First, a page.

Tata Trusts and the Harvard University South Asia Institute (SAI) who collaboratedfor a project on livelihood creation in rural India through social entrepreneurship and skill development have recently announced a grant of INR 1.5 Million for 6 organizations from across India.The organizations who are awarded the grant are KumaunGrameenUdyogfrom Uttarakhand,Freeset Fabrics from West Bengal, Chitrikaand Craftizen Foundationfrom Hyderabad, and Women Weave Charitable Trust and Raah Foundation from Maharashtra. As part of this project, a capacity-building workshop for the handicrafts and handlooms sector was organized at the Entrepreneurship Development Institute of India, Gandhinagar, Gujarat.The workshop was aimed at capacity-building through knowledge inputs, networking support, social innovation grant funding and mentoring.
Over 60 participants from 50 organizations across 15 States of India participated in this workshop. They were selected from among the 400-some-odd applications, based on a detailed selection process. The participating organizations were from diverse backgrounds in terms of their work and crafts forms, and ranged from small social entrepreneurs to medium and large-sized organizations. Based on a rigorous grant review process, sixof these organizations will be provided with a social innovation grant of INR 1.5 million along with mentorship and advice for greater impact in their respective spheres of work.
The production of handicrafts is the largest source of income for rural populations, next only to agriculture. According to official estimates, 11.65 million Indians were engaged in craft production in 2013. The number is expected to grow to 13.93 million in 2017 and 17.79 million in 2022. Data from unofficial sources indicate that up to 200 million craftspeople and artisans depend on the handicrafts and handlooms sector for a livelihood. The project by Tata Trusts and Harvard SAI focuses on supporting and strengthening the organizational infrastructure of enterprises in thesesectors, which work with the craftspeople and artisans at the grass roots.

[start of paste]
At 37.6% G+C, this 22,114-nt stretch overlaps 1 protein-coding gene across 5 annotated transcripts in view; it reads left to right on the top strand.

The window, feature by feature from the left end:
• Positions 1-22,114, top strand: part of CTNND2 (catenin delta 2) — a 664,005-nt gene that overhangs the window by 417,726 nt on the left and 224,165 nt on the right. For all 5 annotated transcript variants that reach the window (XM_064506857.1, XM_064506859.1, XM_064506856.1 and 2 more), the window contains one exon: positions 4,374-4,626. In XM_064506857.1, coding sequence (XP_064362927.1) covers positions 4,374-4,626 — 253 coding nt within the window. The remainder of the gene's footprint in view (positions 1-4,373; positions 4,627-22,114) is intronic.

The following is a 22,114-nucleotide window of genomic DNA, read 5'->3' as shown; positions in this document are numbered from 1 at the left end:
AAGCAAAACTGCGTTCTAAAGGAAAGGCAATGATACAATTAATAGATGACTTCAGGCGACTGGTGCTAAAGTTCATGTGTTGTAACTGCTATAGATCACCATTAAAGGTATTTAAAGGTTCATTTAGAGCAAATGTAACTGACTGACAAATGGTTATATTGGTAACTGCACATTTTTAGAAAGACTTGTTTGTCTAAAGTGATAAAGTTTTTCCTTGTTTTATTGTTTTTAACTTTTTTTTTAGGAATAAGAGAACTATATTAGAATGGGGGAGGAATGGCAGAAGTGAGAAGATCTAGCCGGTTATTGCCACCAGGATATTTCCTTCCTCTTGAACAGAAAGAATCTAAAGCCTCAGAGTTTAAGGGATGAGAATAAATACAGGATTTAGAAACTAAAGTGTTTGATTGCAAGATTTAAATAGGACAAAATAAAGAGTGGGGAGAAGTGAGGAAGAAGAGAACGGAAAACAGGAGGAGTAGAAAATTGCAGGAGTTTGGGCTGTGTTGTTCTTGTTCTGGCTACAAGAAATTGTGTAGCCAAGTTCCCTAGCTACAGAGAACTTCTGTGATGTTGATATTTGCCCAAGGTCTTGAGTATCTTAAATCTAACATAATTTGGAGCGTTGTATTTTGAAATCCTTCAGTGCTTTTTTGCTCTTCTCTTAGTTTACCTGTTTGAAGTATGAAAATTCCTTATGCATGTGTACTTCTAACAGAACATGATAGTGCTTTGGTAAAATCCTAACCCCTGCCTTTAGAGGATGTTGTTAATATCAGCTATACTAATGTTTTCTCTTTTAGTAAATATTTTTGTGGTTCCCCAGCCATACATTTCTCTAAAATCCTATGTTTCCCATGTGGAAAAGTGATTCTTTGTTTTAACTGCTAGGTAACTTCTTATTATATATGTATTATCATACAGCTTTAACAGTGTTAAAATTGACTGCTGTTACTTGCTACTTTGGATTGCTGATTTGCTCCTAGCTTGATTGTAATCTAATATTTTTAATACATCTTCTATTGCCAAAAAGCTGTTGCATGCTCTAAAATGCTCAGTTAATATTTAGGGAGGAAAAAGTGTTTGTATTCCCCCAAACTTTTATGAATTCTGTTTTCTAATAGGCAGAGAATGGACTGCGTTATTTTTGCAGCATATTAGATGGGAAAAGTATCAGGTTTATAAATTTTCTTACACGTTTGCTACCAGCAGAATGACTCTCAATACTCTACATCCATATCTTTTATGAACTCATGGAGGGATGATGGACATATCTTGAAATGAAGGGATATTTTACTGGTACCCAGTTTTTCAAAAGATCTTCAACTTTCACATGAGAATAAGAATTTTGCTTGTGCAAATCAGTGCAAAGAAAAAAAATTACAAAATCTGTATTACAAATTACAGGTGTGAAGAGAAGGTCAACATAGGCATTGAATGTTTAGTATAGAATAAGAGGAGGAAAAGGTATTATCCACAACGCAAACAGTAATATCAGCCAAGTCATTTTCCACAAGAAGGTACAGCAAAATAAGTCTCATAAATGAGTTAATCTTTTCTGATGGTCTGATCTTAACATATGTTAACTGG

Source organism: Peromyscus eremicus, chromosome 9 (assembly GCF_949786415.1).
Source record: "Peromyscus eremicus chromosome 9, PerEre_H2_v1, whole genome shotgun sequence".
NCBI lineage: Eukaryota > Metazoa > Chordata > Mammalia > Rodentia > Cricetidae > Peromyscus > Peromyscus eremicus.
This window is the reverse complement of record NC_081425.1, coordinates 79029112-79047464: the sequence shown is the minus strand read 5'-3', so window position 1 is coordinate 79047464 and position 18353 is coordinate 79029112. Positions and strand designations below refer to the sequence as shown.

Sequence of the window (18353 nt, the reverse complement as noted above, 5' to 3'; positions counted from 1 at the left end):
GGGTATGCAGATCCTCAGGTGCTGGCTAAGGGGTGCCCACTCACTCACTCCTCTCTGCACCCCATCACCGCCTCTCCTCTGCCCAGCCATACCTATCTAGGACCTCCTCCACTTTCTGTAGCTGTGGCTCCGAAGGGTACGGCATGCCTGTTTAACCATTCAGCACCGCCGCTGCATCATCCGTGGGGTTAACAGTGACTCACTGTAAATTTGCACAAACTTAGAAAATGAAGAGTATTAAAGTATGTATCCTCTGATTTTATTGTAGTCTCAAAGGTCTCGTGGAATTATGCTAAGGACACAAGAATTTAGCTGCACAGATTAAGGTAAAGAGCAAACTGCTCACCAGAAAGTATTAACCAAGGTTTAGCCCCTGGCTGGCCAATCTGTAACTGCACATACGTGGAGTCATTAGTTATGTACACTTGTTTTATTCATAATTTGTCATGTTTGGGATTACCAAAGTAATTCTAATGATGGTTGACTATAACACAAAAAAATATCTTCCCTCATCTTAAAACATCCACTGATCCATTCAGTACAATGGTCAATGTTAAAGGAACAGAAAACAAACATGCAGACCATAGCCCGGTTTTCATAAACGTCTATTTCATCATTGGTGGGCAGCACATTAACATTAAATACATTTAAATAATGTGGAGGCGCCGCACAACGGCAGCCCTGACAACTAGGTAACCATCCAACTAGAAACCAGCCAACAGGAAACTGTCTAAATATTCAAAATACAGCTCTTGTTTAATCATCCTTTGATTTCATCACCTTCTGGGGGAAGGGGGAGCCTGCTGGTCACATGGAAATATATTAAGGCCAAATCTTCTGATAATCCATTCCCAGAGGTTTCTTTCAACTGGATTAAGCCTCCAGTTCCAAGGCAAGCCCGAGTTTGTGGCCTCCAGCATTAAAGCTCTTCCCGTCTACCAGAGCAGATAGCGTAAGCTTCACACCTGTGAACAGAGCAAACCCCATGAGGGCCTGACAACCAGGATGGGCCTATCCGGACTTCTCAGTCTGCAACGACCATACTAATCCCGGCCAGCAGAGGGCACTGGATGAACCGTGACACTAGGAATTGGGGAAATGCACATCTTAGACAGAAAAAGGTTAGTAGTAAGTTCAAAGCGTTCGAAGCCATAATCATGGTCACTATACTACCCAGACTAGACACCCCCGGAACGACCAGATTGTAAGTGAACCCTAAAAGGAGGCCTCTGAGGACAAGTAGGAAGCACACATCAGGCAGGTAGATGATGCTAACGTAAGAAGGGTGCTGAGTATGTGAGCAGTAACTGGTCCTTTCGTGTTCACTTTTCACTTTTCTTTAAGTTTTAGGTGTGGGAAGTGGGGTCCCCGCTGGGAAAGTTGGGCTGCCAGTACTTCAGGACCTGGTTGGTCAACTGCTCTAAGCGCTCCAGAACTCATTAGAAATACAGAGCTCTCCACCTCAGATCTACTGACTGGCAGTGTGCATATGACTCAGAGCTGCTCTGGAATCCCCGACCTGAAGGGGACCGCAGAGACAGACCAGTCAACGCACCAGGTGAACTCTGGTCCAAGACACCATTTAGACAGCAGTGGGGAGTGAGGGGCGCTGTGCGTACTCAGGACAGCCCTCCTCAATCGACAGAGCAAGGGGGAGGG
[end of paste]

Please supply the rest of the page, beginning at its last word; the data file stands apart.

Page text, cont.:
Commenting on the current situation of India’s handicrafts sector, Shishir Dash, Senior Development Consultant, Tata Trusts, said, “The craft sector is economically important, with exports of more than INR 9000 crore and domestic consumption of INR 14500 crore during 2014-15. However budget allocation and investments for the development of the sector are negligible. A large quantum of CSR fund is available for development activities but less than 0.5% is spent in the craft sector. A proper mapping is required to understand the availability of resources for development of craft activities. Even if Government of India is providing support to craft sector, it should be need based and should sustain beyond the grant support. The development partners should explore possibilities of collaboration with Government for the greater interest of the sector.”
Harvard SAI partnered with institutions and subject experts in India to deliver the curriculum for the workshop. In addition to Harvard faculty members and representatives of Tata Trusts, the other speakers at the workshop represented prominent institutions including Self-Employed Women’s Association (SEWA), National Institute of Design (NID), Bandhej, All India Artisans and Craftsworkers Welfare Association (AIACA), iTokri, Facebook, Rare Earth Design, Either Or, Aavishkar, Council for Energy, Environment and Water (CEEW) and All India Disaster Mitigation Institute (AIDMI). Dasrais the Project Facilitator of this initiative.
Professor MuktiKhaire, Associate Professor of Business Administration, Harvard Business School was the Faculty Chair for the workshop, while Dr.Shashank Shah, Harvard University South Asia Institute and Visiting Scholar, Harvard Business School was the Project Director.Ashoke Chatterjee, Former Executive Director at the National Institute Design and Hon. President of the Crafts Council of India deliveredthe keynote address.